As I said about the feeding zones, set designated times for kids to eat snacks. And they can only eat snacks then. If they choose not to eat at the designated time, then they will be hungry at the next meal and can only eat at that next time; this can help make sure they don’t over-eat and that they always stay on schedule.
Preparing your own pre-made snacks is a great way to keep kids eating healthy and a great way to prevent kids from eating unhealthy, processed snacks. You want to provide snacks that are high in nutrients and low in sugar. Find out why you want to avoid giving your child empty calorie snacks like crackers, pretzels, Goldfish crackers.
The goal is to offer snacks which can optimize nutrition and your child’s hunger needs. Think of protein, veggies, and fruits. If you have snacks ready-made, your kids can be in control of how much they eat of it; and you are in control of what it is they eat. That way they will meet their caloric needs with healthy options, as opposed to processed foods.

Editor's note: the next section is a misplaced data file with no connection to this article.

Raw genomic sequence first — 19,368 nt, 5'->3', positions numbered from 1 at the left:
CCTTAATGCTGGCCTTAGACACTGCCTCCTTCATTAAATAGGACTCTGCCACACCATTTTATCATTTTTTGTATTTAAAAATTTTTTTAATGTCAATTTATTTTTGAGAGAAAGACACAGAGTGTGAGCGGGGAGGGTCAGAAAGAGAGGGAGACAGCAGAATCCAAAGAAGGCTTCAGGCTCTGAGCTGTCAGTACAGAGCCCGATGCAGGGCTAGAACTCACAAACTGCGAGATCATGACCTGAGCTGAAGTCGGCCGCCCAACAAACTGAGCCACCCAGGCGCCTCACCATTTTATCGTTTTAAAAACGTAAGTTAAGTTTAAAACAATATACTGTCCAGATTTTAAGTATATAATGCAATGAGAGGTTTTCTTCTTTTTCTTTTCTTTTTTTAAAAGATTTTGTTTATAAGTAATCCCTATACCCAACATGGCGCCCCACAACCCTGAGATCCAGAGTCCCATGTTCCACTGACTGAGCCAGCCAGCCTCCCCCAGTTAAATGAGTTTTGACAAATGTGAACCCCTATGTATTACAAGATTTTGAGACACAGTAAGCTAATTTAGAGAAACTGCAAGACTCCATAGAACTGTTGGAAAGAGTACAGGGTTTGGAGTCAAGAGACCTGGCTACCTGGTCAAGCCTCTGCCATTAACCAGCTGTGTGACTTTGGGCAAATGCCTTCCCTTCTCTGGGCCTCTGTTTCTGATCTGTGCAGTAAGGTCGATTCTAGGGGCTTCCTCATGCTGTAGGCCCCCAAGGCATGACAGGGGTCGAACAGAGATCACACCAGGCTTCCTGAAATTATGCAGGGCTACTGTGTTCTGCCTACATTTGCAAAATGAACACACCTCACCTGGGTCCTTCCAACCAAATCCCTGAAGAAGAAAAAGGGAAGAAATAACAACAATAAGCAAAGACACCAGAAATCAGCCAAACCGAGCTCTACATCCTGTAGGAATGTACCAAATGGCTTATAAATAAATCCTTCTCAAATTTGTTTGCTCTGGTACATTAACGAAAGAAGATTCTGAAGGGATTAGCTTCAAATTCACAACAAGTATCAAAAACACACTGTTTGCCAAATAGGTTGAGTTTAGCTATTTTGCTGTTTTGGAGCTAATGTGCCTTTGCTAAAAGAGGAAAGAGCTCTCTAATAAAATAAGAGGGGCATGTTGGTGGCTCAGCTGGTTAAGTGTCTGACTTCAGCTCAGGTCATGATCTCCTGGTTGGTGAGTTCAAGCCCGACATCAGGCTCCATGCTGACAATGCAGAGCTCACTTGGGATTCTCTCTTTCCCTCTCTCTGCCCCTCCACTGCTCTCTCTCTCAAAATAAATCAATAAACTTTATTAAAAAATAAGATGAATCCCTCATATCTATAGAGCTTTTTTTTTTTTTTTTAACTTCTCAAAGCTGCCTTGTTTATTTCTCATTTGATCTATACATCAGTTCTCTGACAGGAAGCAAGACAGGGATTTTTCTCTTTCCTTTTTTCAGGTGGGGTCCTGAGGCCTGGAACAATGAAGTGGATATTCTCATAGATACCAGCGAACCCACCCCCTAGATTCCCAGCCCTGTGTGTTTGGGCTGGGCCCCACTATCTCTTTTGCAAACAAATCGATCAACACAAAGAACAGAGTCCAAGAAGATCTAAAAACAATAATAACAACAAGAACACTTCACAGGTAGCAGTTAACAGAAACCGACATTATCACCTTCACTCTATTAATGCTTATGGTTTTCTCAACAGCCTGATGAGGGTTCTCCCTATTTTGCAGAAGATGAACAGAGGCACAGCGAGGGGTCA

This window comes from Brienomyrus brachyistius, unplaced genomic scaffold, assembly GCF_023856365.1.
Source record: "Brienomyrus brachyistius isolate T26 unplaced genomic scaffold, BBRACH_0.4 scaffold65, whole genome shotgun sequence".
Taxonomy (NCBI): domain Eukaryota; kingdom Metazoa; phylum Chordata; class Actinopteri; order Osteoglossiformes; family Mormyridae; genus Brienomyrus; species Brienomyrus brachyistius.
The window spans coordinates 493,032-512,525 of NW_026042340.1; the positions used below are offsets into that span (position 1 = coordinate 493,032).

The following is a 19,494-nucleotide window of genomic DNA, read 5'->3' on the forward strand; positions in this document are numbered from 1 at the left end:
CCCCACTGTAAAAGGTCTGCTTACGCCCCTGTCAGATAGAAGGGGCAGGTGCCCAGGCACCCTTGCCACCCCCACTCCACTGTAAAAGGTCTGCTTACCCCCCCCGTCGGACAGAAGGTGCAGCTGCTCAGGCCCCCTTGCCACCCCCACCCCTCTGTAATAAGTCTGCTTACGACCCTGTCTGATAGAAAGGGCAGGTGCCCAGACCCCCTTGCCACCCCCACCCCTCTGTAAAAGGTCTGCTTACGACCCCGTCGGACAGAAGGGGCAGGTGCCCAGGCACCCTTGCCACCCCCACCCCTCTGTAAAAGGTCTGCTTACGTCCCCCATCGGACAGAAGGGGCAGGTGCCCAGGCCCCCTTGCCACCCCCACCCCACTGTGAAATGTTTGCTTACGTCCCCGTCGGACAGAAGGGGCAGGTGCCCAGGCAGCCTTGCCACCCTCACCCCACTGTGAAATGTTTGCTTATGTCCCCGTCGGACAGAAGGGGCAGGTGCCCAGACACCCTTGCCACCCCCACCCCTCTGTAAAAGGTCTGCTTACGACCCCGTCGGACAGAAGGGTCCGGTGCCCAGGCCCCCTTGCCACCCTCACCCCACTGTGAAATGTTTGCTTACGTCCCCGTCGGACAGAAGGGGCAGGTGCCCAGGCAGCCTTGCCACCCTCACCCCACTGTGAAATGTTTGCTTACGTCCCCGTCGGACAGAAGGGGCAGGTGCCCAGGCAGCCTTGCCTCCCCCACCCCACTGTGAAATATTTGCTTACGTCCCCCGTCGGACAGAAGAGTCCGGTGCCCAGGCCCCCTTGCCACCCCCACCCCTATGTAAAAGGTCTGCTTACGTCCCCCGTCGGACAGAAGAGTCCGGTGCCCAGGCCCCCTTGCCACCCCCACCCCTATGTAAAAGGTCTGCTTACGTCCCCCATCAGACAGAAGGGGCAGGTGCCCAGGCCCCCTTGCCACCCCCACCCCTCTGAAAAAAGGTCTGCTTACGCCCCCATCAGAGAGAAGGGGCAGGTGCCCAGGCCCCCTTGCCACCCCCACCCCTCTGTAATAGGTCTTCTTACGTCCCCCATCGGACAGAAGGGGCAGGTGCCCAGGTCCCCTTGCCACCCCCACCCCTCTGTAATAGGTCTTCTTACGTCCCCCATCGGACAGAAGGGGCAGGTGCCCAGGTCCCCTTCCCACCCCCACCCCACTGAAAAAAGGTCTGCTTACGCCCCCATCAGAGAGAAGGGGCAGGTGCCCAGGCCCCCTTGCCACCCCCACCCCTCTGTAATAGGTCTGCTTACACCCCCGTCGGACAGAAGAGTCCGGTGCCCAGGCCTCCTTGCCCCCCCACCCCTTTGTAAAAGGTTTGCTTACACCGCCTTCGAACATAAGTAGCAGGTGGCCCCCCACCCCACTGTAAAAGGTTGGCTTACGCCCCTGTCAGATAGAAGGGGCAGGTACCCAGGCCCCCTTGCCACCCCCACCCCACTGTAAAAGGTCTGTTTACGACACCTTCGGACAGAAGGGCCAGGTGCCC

Check out our other snack resources:
- 50+ Healthy Snacks On the Go for Kids!
- Our top picks for snacks to get your child to eat more Superfoods
- Why Snacking Contributes to Weight Gain in Kids
- Healthy Snack Ideas for Kids: Snacks on the Go
- Constipation Help: How to get my kid to poop
- High Fiber Foods to Help with Constipation
Give Kids Water Not Juice
You want your kid not to mix up hunger and thirst. Give them enough liquids to drink. Encourage your kid to drink every 15 minutes.
Don’t Celebrate With Food
Your child did something great? Don’t give him ice cream. Instead, reward your kid with time at the park or a nice walk. If you reward children with food, they will tie food to their emotions and will want to eat more and more. Kids will eat when they are bored or happy or sad; we don’t want that.